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21st May 2013 - SOCIETY ROCKS THE KNAVESMIRE
|Society Rock wins the
Duke of York Stakes
In this week's Blog, Stewart Copeland assesses Society Rock's victory in the Duke of York Stakes, whilst Stephen Hindle explains Mad Moose's rise in the weights following his second to Mount Athos in the Ormonde Stakes at Chester.
SOCIETY ROCKS THE KNAVESMIRE
Plenty of runners and plenty of quality was the order of the day in this year’s renewal of the Group 2 Clipper Logistics Duke of York Stakes, the first major turf sprint over six furlongs of the season on these shores. The weather was unseasonably cold and wet, with a strong headwind as well, which meant conditions were tough for all at the Knavesmire, both equine and human, writes Stewart Copeland.
A total of 17 went to post, and at least seven of the field had already shown a level of form good enough to win an average renewal. It was one of those, Society Rock, who triumphed on the day, which made up for a somewhat unlucky defeat in the race last year.
Society Rock’s rating of 117 meant he was the joint highest rated British sprinter in last year’s World Thoroughbred Rankings and with his victory here, he showed himself as good as ever. Carrying a 5lb penalty for his success in the 6f Group 1 Betfred Sprint Cup at Haydock last September, he got the better of a stirring finish with Lethal Force to prevail by a head. This meant Society Rock comes out a 6lb better horse than the runner-up, who’s rated 111 on the strength of his success in the 7f Group 2 Betfred Hungerford Stakes at Newbury last year. A rather neat fit you could say, and Society Rock’s winning performance was as good as a performance we’ve seen in this race over the past decade.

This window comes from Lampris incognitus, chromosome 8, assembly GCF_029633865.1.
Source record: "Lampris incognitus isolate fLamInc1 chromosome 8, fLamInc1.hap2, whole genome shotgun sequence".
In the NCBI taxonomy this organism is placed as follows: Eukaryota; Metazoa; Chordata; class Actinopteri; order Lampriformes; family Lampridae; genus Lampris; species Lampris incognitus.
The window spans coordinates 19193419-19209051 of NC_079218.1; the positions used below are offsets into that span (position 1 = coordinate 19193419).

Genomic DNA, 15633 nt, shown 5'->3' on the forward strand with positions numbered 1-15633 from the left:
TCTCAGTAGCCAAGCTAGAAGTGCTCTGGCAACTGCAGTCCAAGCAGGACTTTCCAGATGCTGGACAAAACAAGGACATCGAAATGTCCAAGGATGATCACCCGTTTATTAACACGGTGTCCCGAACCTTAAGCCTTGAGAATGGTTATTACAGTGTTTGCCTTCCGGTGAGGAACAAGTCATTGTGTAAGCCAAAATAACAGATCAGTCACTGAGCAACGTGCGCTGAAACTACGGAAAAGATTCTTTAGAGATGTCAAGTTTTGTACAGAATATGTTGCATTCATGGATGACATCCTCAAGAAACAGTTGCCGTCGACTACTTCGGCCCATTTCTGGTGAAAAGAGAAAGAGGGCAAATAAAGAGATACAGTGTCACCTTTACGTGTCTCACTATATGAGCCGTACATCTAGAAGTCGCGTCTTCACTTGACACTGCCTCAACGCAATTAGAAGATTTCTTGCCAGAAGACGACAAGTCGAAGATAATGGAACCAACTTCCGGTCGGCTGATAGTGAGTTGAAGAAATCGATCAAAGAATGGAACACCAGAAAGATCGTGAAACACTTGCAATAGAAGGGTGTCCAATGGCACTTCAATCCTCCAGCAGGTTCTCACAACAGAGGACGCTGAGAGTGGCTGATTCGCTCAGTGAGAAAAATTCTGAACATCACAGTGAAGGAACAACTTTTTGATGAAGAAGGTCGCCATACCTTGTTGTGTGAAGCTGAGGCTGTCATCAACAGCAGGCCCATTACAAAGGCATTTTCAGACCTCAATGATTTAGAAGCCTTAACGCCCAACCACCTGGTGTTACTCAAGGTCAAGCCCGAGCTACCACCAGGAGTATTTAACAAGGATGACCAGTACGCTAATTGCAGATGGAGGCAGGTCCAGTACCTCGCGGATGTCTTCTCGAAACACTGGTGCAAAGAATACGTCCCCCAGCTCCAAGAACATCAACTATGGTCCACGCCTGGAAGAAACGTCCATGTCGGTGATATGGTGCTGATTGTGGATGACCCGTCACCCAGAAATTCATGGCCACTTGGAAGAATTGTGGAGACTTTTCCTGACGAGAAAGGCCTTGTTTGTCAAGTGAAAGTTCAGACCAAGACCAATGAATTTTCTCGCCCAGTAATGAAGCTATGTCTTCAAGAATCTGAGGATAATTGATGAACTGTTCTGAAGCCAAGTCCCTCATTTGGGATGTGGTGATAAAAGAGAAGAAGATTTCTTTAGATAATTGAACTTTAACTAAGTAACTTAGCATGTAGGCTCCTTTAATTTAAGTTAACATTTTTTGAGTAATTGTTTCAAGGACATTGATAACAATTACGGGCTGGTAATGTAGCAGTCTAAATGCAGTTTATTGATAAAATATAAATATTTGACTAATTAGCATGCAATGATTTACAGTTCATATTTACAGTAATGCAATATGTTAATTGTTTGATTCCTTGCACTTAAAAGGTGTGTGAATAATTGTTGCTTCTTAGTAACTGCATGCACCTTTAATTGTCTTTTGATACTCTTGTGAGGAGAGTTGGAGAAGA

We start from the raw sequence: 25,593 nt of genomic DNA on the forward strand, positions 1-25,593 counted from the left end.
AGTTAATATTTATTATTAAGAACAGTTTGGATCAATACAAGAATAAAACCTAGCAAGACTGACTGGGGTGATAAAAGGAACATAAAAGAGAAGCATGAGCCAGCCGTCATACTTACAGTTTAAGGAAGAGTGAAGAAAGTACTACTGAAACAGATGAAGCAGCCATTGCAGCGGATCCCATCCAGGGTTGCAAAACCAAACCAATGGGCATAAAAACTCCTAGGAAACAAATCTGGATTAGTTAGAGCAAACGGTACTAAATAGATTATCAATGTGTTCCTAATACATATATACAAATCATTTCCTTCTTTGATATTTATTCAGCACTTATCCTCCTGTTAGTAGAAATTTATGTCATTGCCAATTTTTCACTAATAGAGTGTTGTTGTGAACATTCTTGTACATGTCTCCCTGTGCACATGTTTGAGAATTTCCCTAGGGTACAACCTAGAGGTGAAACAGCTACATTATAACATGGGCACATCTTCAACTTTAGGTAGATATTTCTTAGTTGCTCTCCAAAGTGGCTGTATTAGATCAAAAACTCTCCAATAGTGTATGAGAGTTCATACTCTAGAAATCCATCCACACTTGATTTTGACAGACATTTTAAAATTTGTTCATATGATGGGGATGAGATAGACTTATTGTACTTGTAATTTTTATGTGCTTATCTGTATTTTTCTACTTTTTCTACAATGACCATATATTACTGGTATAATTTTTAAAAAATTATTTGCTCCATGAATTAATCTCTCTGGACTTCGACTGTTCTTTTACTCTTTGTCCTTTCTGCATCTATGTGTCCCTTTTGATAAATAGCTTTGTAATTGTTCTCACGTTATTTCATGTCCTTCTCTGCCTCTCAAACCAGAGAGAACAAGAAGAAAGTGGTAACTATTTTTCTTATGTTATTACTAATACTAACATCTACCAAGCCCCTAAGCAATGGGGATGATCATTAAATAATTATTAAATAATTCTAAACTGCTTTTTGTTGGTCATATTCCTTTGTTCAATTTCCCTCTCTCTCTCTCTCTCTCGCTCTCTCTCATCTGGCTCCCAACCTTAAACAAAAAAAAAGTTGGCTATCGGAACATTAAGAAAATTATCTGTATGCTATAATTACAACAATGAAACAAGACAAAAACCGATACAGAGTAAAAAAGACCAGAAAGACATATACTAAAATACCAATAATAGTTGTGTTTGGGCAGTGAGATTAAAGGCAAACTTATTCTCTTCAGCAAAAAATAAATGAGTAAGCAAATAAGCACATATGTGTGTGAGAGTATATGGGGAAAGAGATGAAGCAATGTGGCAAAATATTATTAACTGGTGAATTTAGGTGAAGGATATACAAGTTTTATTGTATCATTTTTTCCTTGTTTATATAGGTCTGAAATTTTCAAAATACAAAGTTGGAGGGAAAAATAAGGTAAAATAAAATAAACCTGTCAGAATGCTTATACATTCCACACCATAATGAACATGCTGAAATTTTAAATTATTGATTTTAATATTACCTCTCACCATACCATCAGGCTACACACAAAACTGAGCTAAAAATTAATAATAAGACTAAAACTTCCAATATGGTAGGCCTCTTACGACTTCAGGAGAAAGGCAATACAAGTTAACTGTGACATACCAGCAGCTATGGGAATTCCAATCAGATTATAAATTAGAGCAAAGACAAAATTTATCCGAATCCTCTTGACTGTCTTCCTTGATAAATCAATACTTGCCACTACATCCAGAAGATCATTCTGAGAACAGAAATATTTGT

Back in third place a further one and a quarter lengths behind was the Irish-trained Gordon Lord Byron. The highest rated in the field at 118 based on his win in the 7f Group 1 Foret Stakes at last year’s Arc meeting, which also meant he had to shoulder a Group 1 penalty as well. I have him running to 113 and he emerges with plenty of credit as his low draw seemed a disadvantage, given he raced away from the main pace down the centre of the track, which the first two tracked.
Arguably the unlucky horse of the race though was Hawkeyethenoo. Travelling strongly just off the pace, he looked set to throw down a possible winning challenge when denied a clear run over a furlong out. Once in the clear inside the last he finished strongly to finish a further nose back in fourth. With an uninterrupted passage he would have surely gone close. Currently rated 112, I have him running to 108 but given the trouble he encountered I’ve left his rating unchanged.
The above may all renew rivalry in the Group 1 Diamond Jubilee Stakes at Royal Ascot next month, with Society Rock trying to repeat his success of 2011, and regain the crown he relinquished to the wonderful mare Black Caviar last year. With another likely strong overseas challenge as well this year, it promises to be a fascinating affair.
THE MAD PROFESSIONAL?
In an article printed in the Racing Post on Wednesday 15th May under the headline “Mad Moose owners hit out over ratings rise”, my revised handicap mark for the gelding after his second in the Ormonde Stakes at Chester was described as “crazy” by Tom Palin from Middleham Park Racing, which owns the gelding, writes Stephen Hindle.